Ok, this is not strictly a wine post. To be honest, it’s not a wine post at all. My parents’ dear friend who is a travel journalist is in Utah to write on skiing in the area. Unfortunately, this year, the “Greatest Snow on Earth” is inexplicably missing. The resorts are taking a hit since, simply put, the skiing this year sucks.
So after two days of what must have been grueling attempts at trying the few pistes that are open, he instead opted for a visit with my parents who live a short ways from the slopes. I had raided the local Whole Foods, which is one of my favorite grocery stores, so luckily there were things at home to play with. A free-range organic chicken got rubbed down with garlic, olive oil and rosemary, and stuffed with lemon. While it roasted in the oven at low temperature with an assortment of fresh veggies and beans, I tried to figure out a good desert.
I remembered a beautiful recipe from Roost on a chai-spiced almond pear tart and decided to make my own version. The result was delicious. At the request of said journalist, I have written it down (or, as close to what I did as I can remember), and might as well publish it to share with the rest of you as well. Definitely warm, inviting and decadent.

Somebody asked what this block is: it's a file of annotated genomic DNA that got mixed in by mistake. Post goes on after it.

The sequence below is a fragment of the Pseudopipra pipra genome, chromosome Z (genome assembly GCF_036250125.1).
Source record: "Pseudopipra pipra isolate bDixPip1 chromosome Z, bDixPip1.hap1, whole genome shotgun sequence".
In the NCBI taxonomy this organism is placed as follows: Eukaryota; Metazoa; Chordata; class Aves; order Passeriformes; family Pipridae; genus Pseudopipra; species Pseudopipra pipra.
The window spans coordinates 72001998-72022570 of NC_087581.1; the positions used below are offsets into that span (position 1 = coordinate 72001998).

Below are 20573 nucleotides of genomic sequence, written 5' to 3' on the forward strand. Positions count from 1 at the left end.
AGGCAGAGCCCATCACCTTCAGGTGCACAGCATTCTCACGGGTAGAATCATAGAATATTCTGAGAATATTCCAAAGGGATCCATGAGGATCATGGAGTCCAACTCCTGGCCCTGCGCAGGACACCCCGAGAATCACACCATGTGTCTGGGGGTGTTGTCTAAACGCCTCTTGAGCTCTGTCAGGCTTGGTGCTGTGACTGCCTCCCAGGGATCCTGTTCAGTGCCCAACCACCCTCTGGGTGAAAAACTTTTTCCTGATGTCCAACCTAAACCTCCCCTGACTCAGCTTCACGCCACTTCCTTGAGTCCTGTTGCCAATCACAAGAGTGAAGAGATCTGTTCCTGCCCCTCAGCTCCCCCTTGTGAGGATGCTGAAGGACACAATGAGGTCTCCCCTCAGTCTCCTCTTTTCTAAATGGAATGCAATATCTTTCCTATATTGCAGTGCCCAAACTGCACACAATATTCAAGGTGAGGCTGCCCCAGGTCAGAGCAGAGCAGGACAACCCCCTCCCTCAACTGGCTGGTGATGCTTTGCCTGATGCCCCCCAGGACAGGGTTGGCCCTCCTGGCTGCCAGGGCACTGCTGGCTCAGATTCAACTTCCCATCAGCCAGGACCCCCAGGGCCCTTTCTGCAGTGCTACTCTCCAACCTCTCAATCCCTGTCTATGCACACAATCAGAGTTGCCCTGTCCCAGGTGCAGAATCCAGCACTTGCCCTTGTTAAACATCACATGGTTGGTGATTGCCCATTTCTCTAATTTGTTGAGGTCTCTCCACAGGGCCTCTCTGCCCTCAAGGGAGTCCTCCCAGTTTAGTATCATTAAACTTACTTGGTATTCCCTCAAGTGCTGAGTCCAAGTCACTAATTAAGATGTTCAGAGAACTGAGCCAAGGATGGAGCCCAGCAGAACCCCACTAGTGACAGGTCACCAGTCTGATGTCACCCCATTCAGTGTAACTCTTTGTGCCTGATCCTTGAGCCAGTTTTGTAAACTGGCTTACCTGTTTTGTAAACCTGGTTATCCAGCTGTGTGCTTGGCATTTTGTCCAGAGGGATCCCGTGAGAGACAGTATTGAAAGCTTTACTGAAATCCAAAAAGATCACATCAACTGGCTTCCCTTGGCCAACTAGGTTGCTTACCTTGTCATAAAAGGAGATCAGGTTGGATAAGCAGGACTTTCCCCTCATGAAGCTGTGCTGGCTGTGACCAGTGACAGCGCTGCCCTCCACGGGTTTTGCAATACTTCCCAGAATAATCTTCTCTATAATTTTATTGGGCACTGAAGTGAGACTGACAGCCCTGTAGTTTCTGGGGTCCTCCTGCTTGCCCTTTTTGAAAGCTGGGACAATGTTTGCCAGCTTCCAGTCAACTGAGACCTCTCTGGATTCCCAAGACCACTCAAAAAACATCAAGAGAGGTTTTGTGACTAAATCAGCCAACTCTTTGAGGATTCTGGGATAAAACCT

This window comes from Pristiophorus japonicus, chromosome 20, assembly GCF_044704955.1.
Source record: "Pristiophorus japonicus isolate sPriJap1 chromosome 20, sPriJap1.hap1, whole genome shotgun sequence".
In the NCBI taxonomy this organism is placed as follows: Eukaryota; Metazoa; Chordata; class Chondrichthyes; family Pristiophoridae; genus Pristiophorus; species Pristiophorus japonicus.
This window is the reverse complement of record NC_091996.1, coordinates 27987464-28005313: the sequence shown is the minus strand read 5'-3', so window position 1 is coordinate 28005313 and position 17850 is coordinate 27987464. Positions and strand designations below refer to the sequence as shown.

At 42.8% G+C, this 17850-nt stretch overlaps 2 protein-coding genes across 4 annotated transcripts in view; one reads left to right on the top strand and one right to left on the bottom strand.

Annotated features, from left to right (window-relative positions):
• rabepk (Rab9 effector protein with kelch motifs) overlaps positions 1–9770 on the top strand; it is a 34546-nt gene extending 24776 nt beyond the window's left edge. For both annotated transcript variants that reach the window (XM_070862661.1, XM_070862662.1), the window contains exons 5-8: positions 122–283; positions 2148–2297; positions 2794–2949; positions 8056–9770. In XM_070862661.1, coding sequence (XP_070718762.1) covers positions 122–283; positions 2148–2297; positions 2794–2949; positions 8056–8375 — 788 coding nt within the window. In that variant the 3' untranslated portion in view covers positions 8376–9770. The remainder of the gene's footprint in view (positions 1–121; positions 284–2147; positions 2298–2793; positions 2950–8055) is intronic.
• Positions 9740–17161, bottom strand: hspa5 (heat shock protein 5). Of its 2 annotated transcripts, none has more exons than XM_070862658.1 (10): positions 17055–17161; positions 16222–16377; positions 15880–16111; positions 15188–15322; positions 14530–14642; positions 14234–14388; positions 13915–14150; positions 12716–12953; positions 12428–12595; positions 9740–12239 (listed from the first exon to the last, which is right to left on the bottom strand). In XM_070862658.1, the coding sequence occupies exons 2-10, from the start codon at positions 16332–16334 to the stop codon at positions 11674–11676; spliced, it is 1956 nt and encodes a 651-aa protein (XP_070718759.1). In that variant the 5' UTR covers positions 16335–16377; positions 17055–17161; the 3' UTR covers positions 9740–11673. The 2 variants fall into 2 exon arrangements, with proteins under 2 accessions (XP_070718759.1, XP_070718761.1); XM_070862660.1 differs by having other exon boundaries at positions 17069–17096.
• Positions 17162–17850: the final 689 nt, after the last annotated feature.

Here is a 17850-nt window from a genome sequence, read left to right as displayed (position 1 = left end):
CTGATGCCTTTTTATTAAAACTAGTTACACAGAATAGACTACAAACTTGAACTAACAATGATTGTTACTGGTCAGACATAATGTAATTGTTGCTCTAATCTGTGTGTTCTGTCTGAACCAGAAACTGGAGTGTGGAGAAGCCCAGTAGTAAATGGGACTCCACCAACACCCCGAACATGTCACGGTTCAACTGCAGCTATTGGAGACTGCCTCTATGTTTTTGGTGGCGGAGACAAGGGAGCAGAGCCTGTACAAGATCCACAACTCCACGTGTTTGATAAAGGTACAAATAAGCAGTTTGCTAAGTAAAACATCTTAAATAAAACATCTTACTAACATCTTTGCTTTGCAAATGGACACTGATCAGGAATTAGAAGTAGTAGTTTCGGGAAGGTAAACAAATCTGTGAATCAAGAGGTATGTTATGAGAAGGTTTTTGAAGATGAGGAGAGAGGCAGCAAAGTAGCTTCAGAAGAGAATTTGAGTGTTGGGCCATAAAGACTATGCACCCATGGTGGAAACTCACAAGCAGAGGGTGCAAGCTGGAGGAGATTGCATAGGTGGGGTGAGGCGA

6 individual Spicy Pear Tartes
4 anjou (or other) pears, peeled
Place in pot with 1 l water, 2 dl dark sugar, 1 tsp cinnamon, 1/2 tsp ginger, dash ground cloves
Simmer until pears are soft, approximately 30 minutes. Remove pears. Add 1 dl of sugar and boil until reduced to a caramel sauce.
2 dl almond flour
1 dl muscovado (or dark) sugar
2 dl flour
pinch salt flakes
Cinnamon, dry ginger and dash of cloves (to taste)
ca 100 g (one stick) melted butter
2 tbsp water
Mix dry ingredients, mix in liquids until paste forms. Make into pies, and bake in oven at 200 C for 15 min until golden edged.
1 dl brown sugar
1 tbsp flour
1 tbsp cornstarch
3 dl whole milk
2 slightly beaten egg yolks
1 dl creme fraiche or sour cream
In saucepan over medium heat combine sugar, flour, cornstarch, and salt. Gradually stir in milk so no lumps form. Cook and whisk until mixture thickens and boils; cook and stir 2 to 3 minutes longer. Stir a little hot mixture into egg yolks; return to hot mixture. Cook and stir until mixture just boils. Cool. Fold in creme fraiche.
Fill the still-warm crusts with the custard, layer slices of the soft pears on top, and top up with a bit of the syrupy reduction from the boiled pears. Serve immediately. The tarte should be luke-warm, sweet and comforting. Sorry I forgot to take a picture, but they were so good we finished them in seconds.
For a moment there, I didn’t even mind the lack of snow.